Thu, Oct 12, 2017 - Page 3 News List

Tsai gives pledges at Yushan Forum

INTEGRATION:Changes to the region’s economic, social and political situations are bringing new opportunities and challenges, so Taiwan must adapt, the president said

By Lee I-chia  /  Staff reporter

President Tsai Ing-wen, center, shakes hands with former Philippine vice president Teofisto Guingona Jr yesterday at the opening of the Yushan Forum in Taipei.

Photo: Liao Chen-huei, Taipei Times

President Tsai Ing-wen (蔡英文) yesterday announced five flagship programs and five commitments aimed at strengthening regional cooperation and development with countries in the New Southbound Policy at the opening of the first Yushan Forum (玉山論壇) in Taipei.

The “Yushan Forum: Asian Dialogue for Innovation and Progress,” organized by the government opened yesterday at the Grand Hyatt Taipei.

The forum was created as a platform for regional dialogue on society, culture, technology and youth engagement, and focuses on bolstering economic, social and cultural ties between Taiwan and the Asian-Indo-Pacific region, Prospect Foundation chairman Mark Chen (陳唐山) said.

Tsai told forum attendees that the rise of Asia has profoundly influenced both international security and the world economy, and that nations included in the New Southbound Policy have some of the fastest growing economies in the world.

“Taiwan has always played an indispensable role in the development of Asia. Over the years, we have been a source of capital, technology and technical know-how,” she said, adding that the nation has also built up enduring economic and industrial links with Southeast Asian countries, as a leading source of foreign direct investment and trade.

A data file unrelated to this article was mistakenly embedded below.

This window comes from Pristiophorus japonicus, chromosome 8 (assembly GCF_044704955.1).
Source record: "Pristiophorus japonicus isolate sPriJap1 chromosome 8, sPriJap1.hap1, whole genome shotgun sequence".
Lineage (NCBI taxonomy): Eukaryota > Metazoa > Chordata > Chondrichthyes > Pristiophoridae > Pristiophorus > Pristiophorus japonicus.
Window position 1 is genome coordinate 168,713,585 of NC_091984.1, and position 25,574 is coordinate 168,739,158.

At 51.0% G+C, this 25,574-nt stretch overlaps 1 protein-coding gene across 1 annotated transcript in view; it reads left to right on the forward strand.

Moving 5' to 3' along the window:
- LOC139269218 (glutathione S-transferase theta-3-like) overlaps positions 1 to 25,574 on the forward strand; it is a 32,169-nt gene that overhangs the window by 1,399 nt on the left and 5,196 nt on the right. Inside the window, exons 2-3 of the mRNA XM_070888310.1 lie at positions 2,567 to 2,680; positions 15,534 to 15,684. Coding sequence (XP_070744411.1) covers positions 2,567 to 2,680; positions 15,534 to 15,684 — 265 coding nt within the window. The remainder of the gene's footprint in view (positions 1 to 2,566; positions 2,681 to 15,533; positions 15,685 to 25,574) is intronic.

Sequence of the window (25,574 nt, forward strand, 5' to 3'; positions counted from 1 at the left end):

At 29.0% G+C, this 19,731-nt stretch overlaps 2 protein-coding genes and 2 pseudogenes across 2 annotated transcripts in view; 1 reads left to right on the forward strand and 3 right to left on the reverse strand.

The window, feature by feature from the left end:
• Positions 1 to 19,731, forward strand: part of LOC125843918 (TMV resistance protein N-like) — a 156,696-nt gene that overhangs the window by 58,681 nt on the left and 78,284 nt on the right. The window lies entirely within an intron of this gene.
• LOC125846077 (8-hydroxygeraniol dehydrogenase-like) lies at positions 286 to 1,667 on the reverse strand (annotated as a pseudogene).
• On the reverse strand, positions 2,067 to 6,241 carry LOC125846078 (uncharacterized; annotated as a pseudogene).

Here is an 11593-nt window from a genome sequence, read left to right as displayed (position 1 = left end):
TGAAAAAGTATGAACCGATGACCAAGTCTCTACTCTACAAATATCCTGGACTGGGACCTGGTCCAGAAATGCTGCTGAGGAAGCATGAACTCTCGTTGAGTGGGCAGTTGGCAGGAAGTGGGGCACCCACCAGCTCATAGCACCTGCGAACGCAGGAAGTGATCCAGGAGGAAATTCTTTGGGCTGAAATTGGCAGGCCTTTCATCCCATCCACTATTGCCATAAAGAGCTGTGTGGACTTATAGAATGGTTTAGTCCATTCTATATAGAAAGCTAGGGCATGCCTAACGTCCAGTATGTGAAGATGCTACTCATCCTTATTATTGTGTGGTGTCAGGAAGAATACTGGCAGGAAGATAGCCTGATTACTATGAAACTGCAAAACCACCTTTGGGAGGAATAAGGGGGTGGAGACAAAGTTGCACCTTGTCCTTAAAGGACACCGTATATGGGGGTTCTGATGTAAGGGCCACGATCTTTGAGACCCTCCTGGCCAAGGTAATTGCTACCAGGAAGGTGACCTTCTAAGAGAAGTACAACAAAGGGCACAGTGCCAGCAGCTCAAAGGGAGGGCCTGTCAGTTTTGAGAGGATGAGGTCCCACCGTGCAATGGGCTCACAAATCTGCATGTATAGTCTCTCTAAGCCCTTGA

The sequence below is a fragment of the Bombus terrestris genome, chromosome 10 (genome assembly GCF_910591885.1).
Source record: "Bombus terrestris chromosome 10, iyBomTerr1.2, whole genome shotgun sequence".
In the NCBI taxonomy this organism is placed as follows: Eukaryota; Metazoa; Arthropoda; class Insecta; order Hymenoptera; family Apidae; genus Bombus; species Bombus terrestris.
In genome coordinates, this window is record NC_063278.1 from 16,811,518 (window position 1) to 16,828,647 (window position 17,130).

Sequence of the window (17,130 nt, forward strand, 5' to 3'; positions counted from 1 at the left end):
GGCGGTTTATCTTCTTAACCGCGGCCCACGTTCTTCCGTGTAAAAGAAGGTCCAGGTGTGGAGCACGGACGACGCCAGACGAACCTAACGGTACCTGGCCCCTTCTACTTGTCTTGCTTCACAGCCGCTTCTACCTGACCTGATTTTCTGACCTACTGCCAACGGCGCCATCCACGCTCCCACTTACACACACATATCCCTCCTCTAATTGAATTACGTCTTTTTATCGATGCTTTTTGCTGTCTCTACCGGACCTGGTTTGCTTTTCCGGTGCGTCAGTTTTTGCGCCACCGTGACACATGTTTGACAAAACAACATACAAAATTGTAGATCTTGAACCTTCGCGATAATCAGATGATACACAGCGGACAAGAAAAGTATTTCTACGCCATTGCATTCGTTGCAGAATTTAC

Economic, social and political changes in the region are bringing new opportunities and challenges, so Taiwan must adapt, redefine its role and play an even more active and prominent part in the interactions of the region, Tsai said.

“The New Southbound Policy is our new ‘Regional Strategy for Asia’ which is aimed at deepening and broadening our presence in South and Southeast Asia,” she said. “One of our foremost objectives is to strengthen cooperation in resources, talent and market development.”

The policy is inclusive and does not come at the expense of other regional initiatives, Tsai said, adding that it is designed to complement, rather than compete with, the Regional Comprehensive Economic Partnership Agreement, China’s “One Belt, One Road” initiative and the India and Japan Freedom Corridor.

Taiwan has expanded scholarships and financial assistance for students from New Southbound countries, is encouraging more bilateral trade and investment through the establishment of six investment windows in Southeast Asian countries and India, and relaxed visa restrictions on several countries covered by the policy, Tsai said.

In the past year, tourist numbers have increased by 36.7 percent, trade has grown by about 20 percent, and overseas student numbers have increased by about 10 percent from New Southbound countries, Tsai said.

The next phase is the five flagship programs, directed at development in five major areas: Human resources, innovation-based industries, regional agriculture, medical cooperation and industrial supply chains, she said.

To fulfill the region’s needs and bolster its sense of inclusiveness and community, Taiwan is prepared to make five commitments to New Southbound countries, Tsai said.

The commitments include helping nurture and empower talents needed in the region, by providing scholarships and educational opportunities and expanding work-study course offerings to 5,000 students each year, and sharing experiences to help New Southbound countries establish domestic demand-driven industries, such as in the fields of petrochemicals, information and communications technology, and the medical sector, she said.

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